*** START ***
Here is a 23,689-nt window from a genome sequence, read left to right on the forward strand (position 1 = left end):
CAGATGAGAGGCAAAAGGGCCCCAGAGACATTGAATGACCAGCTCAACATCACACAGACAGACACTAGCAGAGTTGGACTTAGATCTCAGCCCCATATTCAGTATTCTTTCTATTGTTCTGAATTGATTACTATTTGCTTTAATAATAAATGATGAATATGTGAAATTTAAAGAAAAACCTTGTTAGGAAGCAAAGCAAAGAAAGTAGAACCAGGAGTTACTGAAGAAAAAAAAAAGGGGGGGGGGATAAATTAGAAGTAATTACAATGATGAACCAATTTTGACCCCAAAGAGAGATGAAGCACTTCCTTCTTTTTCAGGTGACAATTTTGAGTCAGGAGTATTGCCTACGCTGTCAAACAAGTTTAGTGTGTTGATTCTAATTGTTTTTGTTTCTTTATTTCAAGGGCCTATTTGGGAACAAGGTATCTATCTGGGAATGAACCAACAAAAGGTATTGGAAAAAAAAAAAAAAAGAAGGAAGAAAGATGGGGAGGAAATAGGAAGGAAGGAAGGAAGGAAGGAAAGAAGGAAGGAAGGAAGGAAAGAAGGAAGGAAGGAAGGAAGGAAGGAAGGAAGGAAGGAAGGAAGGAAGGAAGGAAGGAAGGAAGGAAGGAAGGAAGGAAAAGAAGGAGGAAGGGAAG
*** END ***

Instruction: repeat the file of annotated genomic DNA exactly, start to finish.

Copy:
Here is a 23,689-nt window from a genome sequence, read left to right on the forward strand (position 1 = left end):
CAGATGAGAGGCAAAAGGGCCCCAGAGACATTGAATGACCAGCTCAACATCACACAGACAGACACTAGCAGAGTTGGACTTAGATCTCAGCCCCATATTCAGTATTCTTTCTATTGTTCTGAATTGATTACTATTTGCTTTAATAATAAATGATGAATATGTGAAATTTAAAGAAAAACCTTGTTAGGAAGCAAAGCAAAGAAAGTAGAACCAGGAGTTACTGAAGAAAAAAAAAAGGGGGGGGGGATAAATTAGAAGTAATTACAATGATGAACCAATTTTGACCCCAAAGAGAGATGAAGCACTTCCTTCTTTTTCAGGTGACAATTTTGAGTCAGGAGTATTGCCTACGCTGTCAAACAAGTTTAGTGTGTTGATTCTAATTGTTTTTGTTTCTTTATTTCAAGGGCCTATTTGGGAACAAGGTATCTATCTGGGAATGAACCAACAAAAGGTATTGGAAAAAAAAAAAAAAAGAAGGAAGAAAGATGGGGAGGAAATAGGAAGGAAGGAAGGAAGGAAGGAAAGAAGGAAGGAAGGAAGGAAAGAAGGAAGGAAGGAAGGAAGGAAGGAAGGAAGGAAGGAAGGAAGGAAGGAAGGAAGGAAGGAAGGAAGGAAGGAAGGAAAAGAAGGAGGAAGGGAAG